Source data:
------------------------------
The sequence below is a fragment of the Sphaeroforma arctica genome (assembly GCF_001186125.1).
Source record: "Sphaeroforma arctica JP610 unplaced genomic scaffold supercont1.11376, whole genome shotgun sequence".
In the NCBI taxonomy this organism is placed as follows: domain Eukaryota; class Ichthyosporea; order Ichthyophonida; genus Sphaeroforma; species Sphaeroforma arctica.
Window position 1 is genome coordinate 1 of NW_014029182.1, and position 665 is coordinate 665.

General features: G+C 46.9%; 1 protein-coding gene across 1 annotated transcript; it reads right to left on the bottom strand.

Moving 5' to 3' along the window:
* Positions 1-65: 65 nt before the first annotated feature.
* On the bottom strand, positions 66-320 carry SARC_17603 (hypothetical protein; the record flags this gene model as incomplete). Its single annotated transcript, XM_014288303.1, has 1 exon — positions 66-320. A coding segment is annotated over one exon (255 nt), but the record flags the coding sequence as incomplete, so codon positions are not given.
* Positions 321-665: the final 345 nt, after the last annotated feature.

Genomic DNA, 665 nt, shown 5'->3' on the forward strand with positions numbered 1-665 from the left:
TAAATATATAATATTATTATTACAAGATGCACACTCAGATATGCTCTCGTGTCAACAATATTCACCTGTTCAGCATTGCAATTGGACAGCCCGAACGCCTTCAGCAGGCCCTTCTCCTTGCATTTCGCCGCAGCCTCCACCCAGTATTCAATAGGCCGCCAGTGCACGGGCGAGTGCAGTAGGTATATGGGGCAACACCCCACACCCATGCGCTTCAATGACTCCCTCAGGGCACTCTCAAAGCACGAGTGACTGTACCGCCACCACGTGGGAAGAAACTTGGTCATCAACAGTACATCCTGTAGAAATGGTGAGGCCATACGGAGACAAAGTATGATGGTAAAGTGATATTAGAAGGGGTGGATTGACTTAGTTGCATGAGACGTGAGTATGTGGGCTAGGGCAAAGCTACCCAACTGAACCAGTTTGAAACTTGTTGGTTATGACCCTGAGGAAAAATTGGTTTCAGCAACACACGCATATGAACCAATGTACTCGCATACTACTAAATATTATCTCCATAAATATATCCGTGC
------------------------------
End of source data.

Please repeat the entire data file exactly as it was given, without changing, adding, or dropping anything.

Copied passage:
The sequence below is a fragment of the Sphaeroforma arctica genome (assembly GCF_001186125.1).
Source record: "Sphaeroforma arctica JP610 unplaced genomic scaffold supercont1.11376, whole genome shotgun sequence".
In the NCBI taxonomy this organism is placed as follows: domain Eukaryota; class Ichthyosporea; order Ichthyophonida; genus Sphaeroforma; species Sphaeroforma arctica.
Window position 1 is genome coordinate 1 of NW_014029182.1, and position 665 is coordinate 665.

General features: G+C 46.9%; 1 protein-coding gene across 1 annotated transcript; it reads right to left on the bottom strand.

Moving 5' to 3' along the window:
* Positions 1-65: 65 nt before the first annotated feature.
* On the bottom strand, positions 66-320 carry SARC_17603 (hypothetical protein; the record flags this gene model as incomplete). Its single annotated transcript, XM_014288303.1, has 1 exon — positions 66-320. A coding segment is annotated over one exon (255 nt), but the record flags the coding sequence as incomplete, so codon positions are not given.
* Positions 321-665: the final 345 nt, after the last annotated feature.

Genomic DNA, 665 nt, shown 5'->3' on the forward strand with positions numbered 1-665 from the left:
TAAATATATAATATTATTATTACAAGATGCACACTCAGATATGCTCTCGTGTCAACAATATTCACCTGTTCAGCATTGCAATTGGACAGCCCGAACGCCTTCAGCAGGCCCTTCTCCTTGCATTTCGCCGCAGCCTCCACCCAGTATTCAATAGGCCGCCAGTGCACGGGCGAGTGCAGTAGGTATATGGGGCAACACCCCACACCCATGCGCTTCAATGACTCCCTCAGGGCACTCTCAAAGCACGAGTGACTGTACCGCCACCACGTGGGAAGAAACTTGGTCATCAACAGTACATCCTGTAGAAATGGTGAGGCCATACGGAGACAAAGTATGATGGTAAAGTGATATTAGAAGGGGTGGATTGACTTAGTTGCATGAGACGTGAGTATGTGGGCTAGGGCAAAGCTACCCAACTGAACCAGTTTGAAACTTGTTGGTTATGACCCTGAGGAAAAATTGGTTTCAGCAACACACGCATATGAACCAATGTACTCGCATACTACTAAATATTATCTCCATAAATATATCCGTGC